I Give

1996-1997

President's IQP Award Winners Announced

FOR IMMEDIATE RELEASE/Dec. 16, 1996
Contact: WPI Media Relations, 508-831-5616

Worcester, Mass. -- Judging for the best Interactive Qualifying Project (IQP) at WPI took place December 11 at Higgins House. Two Worcester Polytechnic Institute (WPI) student project teams tied for first place in the Institute's annual President's Interactive Qualifying Projects (IQP) competition. One team researched preadmissions testing using telemedicine while the other evaluated chemical safety at Thailand's Chulalongkorn University. The third place team explored the possibilities of innovation in the management of coffee wastes in Puerto Rico.

The President's IQP Competition represents the best of the projects completed each year. Five teams gave oral presentations on their projects to a panel that included WPI President Edward Parrish, faculty and invited guests who selected the winners.

WPI juniors Shannon Hogan of Agawam, Mass., Yueh-Hui Lin of Manchester, N.H., Sean Veale of Chicopee, Mass., and Robert Eckman of Springfield, Va. (pictured above with WPI President Edward A. Parrish) and their advisor, Chemistry professor Stephen Weininger traveled to Bangkok, Thailand to compete their IQP "Evaluating Chemical Safety at Chulalongkorn University." The students' primary question was "What is the view of safety in a developing, industrialized country like Thailand?" Through a series of over 500 surveys, site visits, and interviews with faculty, staff and students of Chulalongkorn University, the IQP team discovered that Thai cultural attitudes regarding personal respect and autonomy, as well as the deficiency of appropriate support services prevented the enforcement of a uniform set of chemical safety rules in the labs of Chulalongkorn.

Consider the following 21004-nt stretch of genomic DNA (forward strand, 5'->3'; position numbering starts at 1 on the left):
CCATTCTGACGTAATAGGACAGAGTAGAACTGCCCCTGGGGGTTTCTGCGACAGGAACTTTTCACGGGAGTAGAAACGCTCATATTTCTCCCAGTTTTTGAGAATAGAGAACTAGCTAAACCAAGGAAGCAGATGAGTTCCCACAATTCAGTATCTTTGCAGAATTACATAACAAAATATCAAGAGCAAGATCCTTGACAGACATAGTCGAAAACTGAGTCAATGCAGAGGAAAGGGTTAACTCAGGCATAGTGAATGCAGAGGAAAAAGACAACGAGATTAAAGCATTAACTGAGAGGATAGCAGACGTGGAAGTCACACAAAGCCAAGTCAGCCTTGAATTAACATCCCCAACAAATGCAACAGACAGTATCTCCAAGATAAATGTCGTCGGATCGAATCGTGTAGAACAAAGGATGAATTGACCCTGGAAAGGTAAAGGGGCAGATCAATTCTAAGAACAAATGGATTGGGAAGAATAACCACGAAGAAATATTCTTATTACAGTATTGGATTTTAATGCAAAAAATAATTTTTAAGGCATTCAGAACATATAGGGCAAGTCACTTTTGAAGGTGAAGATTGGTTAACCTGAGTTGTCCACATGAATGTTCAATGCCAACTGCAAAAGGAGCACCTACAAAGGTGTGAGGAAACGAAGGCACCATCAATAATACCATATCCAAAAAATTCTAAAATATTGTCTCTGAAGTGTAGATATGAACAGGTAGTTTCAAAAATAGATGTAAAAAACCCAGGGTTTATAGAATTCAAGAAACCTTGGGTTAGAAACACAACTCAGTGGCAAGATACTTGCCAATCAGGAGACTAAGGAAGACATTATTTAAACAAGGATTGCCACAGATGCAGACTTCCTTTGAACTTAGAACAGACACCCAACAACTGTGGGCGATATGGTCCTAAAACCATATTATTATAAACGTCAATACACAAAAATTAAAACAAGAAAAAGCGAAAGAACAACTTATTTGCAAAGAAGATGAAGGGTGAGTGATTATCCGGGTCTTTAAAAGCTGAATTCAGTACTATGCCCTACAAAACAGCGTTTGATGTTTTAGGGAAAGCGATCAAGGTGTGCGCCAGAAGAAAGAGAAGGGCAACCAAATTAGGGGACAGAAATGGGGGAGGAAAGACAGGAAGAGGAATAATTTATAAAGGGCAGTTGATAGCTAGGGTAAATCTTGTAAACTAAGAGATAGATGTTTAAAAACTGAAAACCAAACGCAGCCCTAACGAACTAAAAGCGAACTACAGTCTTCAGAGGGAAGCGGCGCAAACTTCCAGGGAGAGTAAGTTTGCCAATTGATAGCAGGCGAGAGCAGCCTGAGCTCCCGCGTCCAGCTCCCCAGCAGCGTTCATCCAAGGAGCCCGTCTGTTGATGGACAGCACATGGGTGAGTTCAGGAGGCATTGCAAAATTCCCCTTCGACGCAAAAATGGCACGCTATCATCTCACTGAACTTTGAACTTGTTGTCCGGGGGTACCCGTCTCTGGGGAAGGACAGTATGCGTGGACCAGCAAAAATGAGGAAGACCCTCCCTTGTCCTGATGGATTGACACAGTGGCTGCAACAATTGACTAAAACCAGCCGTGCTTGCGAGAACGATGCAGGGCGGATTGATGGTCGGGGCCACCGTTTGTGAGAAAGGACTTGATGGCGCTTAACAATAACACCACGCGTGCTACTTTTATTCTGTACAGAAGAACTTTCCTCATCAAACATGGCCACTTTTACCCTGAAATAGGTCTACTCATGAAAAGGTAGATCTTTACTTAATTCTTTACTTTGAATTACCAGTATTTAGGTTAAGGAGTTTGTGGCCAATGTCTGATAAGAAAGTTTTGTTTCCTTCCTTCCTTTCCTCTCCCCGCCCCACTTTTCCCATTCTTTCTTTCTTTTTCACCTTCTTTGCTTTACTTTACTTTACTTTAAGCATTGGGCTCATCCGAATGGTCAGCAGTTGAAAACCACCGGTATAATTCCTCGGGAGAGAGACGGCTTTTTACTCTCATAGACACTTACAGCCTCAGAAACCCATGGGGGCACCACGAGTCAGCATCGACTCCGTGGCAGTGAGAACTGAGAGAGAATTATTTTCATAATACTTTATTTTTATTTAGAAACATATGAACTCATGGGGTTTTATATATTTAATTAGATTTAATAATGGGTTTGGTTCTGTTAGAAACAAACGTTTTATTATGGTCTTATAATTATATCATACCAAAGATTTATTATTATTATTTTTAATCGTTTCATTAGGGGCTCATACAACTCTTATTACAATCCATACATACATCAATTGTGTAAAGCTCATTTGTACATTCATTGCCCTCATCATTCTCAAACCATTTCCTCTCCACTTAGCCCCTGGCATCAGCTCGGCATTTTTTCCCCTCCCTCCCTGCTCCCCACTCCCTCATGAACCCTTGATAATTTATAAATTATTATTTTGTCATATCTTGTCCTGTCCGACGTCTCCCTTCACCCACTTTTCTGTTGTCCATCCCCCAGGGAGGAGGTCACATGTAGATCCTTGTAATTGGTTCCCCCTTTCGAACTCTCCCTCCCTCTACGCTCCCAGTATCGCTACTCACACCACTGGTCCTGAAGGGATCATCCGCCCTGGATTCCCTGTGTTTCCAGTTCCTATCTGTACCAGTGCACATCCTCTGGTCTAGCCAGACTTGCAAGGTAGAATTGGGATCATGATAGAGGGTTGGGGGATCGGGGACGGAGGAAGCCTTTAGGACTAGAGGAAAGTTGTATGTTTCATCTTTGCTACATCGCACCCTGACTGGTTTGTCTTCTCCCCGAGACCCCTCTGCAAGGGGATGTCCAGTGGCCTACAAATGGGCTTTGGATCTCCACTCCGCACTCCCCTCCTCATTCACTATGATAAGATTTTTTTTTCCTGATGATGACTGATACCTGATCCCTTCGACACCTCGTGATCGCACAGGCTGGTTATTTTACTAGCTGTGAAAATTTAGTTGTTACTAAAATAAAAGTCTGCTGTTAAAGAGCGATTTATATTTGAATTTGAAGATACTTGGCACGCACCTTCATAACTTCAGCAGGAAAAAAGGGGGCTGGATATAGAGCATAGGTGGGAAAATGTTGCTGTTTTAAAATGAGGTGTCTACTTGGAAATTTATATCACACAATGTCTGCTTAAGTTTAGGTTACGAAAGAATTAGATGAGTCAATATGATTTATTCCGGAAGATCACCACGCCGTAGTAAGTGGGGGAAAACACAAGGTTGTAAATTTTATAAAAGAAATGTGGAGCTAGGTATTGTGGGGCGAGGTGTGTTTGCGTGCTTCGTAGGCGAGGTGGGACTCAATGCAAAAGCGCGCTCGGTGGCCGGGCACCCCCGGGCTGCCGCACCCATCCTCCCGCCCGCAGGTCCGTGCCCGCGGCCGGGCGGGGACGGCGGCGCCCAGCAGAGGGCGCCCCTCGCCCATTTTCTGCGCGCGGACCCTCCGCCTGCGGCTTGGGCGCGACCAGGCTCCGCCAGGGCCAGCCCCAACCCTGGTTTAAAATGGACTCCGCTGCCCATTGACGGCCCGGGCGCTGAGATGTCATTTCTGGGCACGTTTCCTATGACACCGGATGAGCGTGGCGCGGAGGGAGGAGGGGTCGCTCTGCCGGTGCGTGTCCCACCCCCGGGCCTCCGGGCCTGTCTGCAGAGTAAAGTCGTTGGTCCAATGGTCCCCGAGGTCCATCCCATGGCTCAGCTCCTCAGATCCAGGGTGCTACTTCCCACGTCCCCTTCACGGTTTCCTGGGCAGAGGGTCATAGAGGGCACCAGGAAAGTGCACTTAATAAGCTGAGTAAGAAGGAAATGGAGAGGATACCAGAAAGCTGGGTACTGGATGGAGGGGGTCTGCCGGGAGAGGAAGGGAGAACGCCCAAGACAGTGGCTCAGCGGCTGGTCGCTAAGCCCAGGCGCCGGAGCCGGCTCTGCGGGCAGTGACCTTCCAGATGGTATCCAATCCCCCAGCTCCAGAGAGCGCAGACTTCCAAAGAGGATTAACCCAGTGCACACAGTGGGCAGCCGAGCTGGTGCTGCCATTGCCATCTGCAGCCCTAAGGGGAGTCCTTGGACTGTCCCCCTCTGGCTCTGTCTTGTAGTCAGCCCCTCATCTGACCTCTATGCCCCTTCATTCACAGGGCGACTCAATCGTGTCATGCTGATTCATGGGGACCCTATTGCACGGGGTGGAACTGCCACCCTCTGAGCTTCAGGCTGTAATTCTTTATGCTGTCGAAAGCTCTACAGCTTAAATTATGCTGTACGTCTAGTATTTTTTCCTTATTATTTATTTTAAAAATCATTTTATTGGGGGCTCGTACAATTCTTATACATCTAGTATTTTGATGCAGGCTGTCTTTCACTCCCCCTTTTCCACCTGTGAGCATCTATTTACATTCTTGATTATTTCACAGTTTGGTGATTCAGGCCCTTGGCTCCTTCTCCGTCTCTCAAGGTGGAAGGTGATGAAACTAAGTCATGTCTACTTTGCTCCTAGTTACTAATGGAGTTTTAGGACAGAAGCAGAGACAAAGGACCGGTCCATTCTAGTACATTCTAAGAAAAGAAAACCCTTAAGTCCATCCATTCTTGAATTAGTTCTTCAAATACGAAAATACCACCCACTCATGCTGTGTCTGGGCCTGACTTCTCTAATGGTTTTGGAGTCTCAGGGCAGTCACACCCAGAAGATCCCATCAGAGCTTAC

Initially, the IQP team said that they wondered whether the faculty and staff at Chulalongkorn did not enforce proper safety procedures out of indifference or lack of information. Much to their surprise, the team discovered that neither was the reason. It was the Thai idea that to impose one's personal ideas of safety upon another was wrong and violated the Thai concept of personal integrity and respect.

After completing their research design, the students suggested to the University administration that the physical environment of the University should be modified in order for chemicals to be properly stored and handled, and that a uniform set of safety rules should be enforced throughout the University in a "top down" fashion. A final suggestion was that outdated safety equipment be discarded and that new equipment be purchased so that chemical safety procedures could be effectively implemented.

The students said that they did not seek to impose a "Western" understanding of safety upon the community at Chulalongkorn as they realized that Thai culture was different than their own but possessed many admirable qualities such as emphases upon patience and compassion. The students said they found their Thai hosts to be very friendly and appreciation.

The IQP team that tied for first place did their research entirely on American soil, much of it taking place at the Deaconess Hospital in Boston and at WPI. This team's project was entitled "PreAdmissions Testing Using Telemedicine." The team, pictured above with WPI President Edward A. Parrish, included Matthew Herr of Strasburg, Pa., Bryan Allain of Swansea, Mass., Brenda Dunn of Littleton, Mass., and Matthew Freimuth of Bristol, Conn. Professor Robert A. Peura, head of the Biomedical Engineering Department, and advisor Peter Macaulay, the telemedicine project director of Deaconess Hospital, assisted them in their project.

For their project, the students explored the feasibility of using videoconferencing to extend the benefits of preadmissions testing (PAT) to patients who have preferred to have PAT done at locations closer to their homes than Deaconess, where they would be ultimately admitted for surgery.

One of the motivating questions for this team was how telemedicine could minimize the exploding cost of medical care while assisting patients in need of medical attention. The students said that a "hands on" approach dominated their research as they worked with Deaconess staff and patients. The research design involved video calls to telemedical applications to gain information about how telemedicine was being currently utilized in other parts of the nation, a literature review and interviews with patients and staff involved with telemedicine.